Washington Kurdish Institute
By: Mehmet Gurses Feb 23, 2016
Turkey, under the Justice and Development Party (AKP), has adopted an increasingly anti-Israel discourse, moved closer to Hamas and Egypt’s Muslim Brotherhood (MB), and has been accused of turning a blind eye to, or even supporting, the Islamic State (IS, also known as Daesh or ISIS). These positions raise serious concerns and important questions about a country that is secular democracy, a NATO member, and historically a strategic ally of the United States (US).
To be sure, there are important social, historical, and cultural differences between the AKP, MB, and IS. Moreover, the tactics that these groups and parties regularly use differentiate them from one another. The AKP’s rise to power occurred through legitimate democratic means, despite a clear lack of commitment to democracy by AKP founding member and current Turkish President Recep Tayyip Erdogan. In spite of an ambivalent relationship with the Egyptian state, the MB for the most part has embraced a conciliatory approach. IS, on the other hand, has resorted to brutal tactics to expand and sustain its power throughout parts of Syria and Iraq.
Notwithstanding the differences between the AKP, MB, and IS, their ideological affinity sheds some light on this seemingly unlikely alliance. The bond that ties them together is a certain type of Islamism that sees a reality shaped using the dichotomy of “we” versus “them”, essentially separating Islamic civilization from all others, but particularly from “Western” civilization due mainly to a history of war and confrontation with “the West.” All three groups view reality through this globalist Islamist prism, perceive the West as a coalition of forces that seeks to divide the Muslim world, and blame ongoing crises and bloodshed in the Middle East on an ‘anti-Islamic’ Western alliance and its Muslim pawns.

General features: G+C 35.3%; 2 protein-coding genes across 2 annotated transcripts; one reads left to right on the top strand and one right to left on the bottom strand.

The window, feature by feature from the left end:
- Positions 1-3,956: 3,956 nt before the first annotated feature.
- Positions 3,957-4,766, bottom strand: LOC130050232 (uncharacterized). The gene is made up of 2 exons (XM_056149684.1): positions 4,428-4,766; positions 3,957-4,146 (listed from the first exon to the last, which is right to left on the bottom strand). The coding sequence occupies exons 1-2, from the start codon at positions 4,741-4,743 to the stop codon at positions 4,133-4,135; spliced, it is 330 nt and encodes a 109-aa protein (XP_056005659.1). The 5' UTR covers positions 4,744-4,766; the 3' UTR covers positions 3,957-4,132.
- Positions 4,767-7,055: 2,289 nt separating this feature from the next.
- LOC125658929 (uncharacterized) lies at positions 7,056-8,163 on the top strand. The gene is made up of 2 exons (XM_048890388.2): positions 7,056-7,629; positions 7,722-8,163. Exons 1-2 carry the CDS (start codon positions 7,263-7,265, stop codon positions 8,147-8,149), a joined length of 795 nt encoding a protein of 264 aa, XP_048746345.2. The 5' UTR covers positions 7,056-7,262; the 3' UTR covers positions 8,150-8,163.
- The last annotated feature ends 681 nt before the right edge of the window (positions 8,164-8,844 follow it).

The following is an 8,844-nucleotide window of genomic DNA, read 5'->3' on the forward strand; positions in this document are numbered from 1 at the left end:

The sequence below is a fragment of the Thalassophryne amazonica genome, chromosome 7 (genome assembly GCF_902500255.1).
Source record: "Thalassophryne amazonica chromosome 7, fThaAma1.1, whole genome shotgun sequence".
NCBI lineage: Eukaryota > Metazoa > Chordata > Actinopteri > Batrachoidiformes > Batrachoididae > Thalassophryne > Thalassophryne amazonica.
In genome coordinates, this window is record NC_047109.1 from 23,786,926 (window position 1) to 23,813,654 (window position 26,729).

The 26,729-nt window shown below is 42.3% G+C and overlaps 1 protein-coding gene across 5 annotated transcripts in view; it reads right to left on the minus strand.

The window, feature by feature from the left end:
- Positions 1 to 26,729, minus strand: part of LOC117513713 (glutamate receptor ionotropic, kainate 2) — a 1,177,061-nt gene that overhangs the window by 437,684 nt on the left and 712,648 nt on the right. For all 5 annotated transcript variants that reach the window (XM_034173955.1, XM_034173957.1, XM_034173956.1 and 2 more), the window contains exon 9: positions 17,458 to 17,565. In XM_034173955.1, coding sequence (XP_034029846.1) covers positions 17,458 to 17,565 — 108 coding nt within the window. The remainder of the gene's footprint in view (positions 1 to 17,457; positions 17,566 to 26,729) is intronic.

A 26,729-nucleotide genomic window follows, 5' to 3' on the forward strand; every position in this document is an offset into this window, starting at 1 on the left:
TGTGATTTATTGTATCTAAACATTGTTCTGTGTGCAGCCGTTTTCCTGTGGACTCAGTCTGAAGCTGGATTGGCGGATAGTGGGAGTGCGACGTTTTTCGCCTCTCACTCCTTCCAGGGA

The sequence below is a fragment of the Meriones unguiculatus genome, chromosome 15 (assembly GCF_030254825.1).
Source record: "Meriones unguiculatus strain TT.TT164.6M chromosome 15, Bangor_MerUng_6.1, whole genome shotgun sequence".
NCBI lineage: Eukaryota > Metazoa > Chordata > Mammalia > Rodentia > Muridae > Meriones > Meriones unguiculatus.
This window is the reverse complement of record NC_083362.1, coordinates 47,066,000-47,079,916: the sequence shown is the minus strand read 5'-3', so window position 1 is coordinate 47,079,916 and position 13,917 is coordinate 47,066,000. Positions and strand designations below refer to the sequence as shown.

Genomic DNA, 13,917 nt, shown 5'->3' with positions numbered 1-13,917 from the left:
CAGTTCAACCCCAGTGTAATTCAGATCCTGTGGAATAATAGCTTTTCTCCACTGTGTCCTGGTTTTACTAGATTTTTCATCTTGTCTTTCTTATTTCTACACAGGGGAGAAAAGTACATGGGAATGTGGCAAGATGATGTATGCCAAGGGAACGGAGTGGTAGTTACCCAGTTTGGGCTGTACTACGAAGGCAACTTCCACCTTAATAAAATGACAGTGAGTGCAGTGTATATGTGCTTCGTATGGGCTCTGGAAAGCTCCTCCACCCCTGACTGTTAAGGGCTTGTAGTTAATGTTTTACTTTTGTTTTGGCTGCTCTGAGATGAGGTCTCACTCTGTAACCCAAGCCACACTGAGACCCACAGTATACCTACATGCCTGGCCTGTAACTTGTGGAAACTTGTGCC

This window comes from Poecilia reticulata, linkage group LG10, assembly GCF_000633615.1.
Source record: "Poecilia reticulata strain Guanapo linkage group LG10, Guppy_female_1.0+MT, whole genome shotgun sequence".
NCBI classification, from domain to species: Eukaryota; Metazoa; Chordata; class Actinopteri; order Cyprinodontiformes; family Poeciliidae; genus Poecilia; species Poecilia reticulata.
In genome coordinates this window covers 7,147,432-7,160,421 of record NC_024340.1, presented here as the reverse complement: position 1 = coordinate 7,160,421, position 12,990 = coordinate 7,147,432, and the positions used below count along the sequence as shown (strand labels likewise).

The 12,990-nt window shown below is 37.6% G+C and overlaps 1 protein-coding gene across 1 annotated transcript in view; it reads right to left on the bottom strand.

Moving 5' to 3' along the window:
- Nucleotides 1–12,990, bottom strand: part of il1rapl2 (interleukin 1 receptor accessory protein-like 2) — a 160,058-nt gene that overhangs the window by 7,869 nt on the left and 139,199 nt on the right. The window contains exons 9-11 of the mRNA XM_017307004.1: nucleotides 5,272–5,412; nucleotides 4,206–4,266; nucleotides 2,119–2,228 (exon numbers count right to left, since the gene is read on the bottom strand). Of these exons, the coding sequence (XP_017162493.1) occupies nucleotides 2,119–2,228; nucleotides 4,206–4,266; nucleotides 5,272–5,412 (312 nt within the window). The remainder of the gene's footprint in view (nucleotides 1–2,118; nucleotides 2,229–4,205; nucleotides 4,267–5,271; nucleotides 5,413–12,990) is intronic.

This civilizational approach recognizes the nation-state concept as a Western ploy to sow the seeds of division among Muslims. This line of thinking accounts for Turkish Pres. Erdogan’s furious verbal attacks on alleged Western plans to divide the Muslim world. A few months after the IS seized control of Iraq’s second largest city, Mosul, Pres. Erdogan referred to the Sykes-Picot Agreement of 1916 that laid the blueprint division of the Middle East between British and French spheres of influence, lashing out at the West and concluding that Lawrence of Arabia (i.e., Western interference in the region) is greater threat than IS. Along similar lines, Turkish Prime Minister Ahmet Davutoglu recently avowed that “Turkey will always mobilize a uniting spirit against the disruptive understanding of ‘Sykes-Picot’ and its pawns.”
Similarly, IS, in one of its first propaganda videos following the capture of Mosul, apparently recorded on the internationally recognized border that divides Syria and Iraq, blew up a border post and declared “the end of Sykes-Picot.”.